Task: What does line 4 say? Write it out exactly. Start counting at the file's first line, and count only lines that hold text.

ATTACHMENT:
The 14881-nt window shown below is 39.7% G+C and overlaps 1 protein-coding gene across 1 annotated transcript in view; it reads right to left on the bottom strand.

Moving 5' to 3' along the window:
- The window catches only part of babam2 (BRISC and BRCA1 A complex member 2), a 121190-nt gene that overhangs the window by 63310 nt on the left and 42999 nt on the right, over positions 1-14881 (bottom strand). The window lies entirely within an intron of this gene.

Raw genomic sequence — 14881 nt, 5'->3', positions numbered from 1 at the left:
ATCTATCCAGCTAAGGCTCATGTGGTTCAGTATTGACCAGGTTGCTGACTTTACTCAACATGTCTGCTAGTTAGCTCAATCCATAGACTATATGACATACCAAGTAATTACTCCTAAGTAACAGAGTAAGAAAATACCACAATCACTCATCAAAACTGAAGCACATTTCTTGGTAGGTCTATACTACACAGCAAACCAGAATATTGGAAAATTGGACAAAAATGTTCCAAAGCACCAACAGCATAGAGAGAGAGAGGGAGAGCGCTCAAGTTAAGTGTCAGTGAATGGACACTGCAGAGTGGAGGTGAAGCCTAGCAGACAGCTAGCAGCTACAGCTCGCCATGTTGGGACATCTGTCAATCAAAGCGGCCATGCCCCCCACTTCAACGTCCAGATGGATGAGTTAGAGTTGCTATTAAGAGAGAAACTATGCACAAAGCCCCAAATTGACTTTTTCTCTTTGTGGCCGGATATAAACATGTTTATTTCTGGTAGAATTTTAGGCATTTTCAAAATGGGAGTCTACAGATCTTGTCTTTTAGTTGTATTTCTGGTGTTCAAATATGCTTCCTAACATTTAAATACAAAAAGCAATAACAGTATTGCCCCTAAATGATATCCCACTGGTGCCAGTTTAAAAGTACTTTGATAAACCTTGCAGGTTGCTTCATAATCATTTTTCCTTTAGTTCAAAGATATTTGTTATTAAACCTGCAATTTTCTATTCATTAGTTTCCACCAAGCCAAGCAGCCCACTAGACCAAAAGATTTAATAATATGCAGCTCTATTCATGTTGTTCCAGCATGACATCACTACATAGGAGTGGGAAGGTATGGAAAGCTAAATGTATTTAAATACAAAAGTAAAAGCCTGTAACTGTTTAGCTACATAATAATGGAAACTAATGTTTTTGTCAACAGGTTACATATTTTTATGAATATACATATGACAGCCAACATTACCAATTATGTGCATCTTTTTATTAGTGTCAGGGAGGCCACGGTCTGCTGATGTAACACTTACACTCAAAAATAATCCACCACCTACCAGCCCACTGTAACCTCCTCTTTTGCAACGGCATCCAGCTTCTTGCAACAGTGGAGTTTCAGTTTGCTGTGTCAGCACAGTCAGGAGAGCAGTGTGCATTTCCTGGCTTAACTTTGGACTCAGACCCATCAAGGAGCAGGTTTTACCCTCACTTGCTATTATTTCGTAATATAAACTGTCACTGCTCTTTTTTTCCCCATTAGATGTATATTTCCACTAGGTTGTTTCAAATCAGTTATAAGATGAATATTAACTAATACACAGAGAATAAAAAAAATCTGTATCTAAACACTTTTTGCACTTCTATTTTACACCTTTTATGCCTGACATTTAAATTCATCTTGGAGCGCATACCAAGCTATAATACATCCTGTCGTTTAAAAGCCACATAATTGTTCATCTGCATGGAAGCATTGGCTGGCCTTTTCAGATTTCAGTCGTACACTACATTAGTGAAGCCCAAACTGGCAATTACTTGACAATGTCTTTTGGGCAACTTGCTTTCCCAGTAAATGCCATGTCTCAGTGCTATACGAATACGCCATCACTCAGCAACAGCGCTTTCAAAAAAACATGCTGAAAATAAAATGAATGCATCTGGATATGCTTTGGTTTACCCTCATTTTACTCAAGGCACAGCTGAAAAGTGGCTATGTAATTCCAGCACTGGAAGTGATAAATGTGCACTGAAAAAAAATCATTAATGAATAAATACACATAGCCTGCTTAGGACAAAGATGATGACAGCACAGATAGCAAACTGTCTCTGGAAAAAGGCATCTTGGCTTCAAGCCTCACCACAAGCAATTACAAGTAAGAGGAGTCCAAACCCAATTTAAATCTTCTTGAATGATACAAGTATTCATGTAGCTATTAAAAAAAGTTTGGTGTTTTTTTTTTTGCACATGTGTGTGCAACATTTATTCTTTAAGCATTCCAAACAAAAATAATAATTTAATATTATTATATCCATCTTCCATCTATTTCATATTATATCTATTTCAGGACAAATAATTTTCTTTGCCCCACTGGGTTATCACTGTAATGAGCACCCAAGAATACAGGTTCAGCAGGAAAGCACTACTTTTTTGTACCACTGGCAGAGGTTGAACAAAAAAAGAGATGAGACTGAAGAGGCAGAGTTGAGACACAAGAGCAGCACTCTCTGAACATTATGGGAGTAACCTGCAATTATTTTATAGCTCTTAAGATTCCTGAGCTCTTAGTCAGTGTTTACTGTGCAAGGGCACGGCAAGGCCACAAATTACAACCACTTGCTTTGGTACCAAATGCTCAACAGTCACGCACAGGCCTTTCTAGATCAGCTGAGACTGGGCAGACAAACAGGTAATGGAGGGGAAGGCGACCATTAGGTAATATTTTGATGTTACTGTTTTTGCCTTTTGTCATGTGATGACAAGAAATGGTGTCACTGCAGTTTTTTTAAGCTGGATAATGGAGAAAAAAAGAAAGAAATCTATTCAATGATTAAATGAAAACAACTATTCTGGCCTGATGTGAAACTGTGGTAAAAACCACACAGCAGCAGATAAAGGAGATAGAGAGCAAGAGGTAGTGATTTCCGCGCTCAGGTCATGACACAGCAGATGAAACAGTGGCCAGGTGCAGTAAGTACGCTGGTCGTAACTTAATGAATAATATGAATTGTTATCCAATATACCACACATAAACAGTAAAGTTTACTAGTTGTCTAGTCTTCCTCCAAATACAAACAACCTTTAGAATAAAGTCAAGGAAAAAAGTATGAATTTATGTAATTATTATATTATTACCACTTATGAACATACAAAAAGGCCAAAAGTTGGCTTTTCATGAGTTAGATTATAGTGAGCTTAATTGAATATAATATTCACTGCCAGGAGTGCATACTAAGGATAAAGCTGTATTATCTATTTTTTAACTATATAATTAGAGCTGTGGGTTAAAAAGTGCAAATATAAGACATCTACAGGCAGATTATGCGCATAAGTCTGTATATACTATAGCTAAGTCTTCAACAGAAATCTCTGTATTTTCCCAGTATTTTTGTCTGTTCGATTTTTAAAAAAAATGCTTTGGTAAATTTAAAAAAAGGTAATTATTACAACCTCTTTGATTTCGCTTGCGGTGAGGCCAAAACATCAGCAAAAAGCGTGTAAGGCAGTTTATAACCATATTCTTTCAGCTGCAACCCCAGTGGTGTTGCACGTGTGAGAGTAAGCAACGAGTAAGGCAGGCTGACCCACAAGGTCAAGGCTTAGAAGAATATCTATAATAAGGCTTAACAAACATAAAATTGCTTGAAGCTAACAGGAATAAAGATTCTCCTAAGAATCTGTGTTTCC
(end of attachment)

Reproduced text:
Raw genomic sequence — 14881 nt, 5'->3', positions numbered from 1 at the left: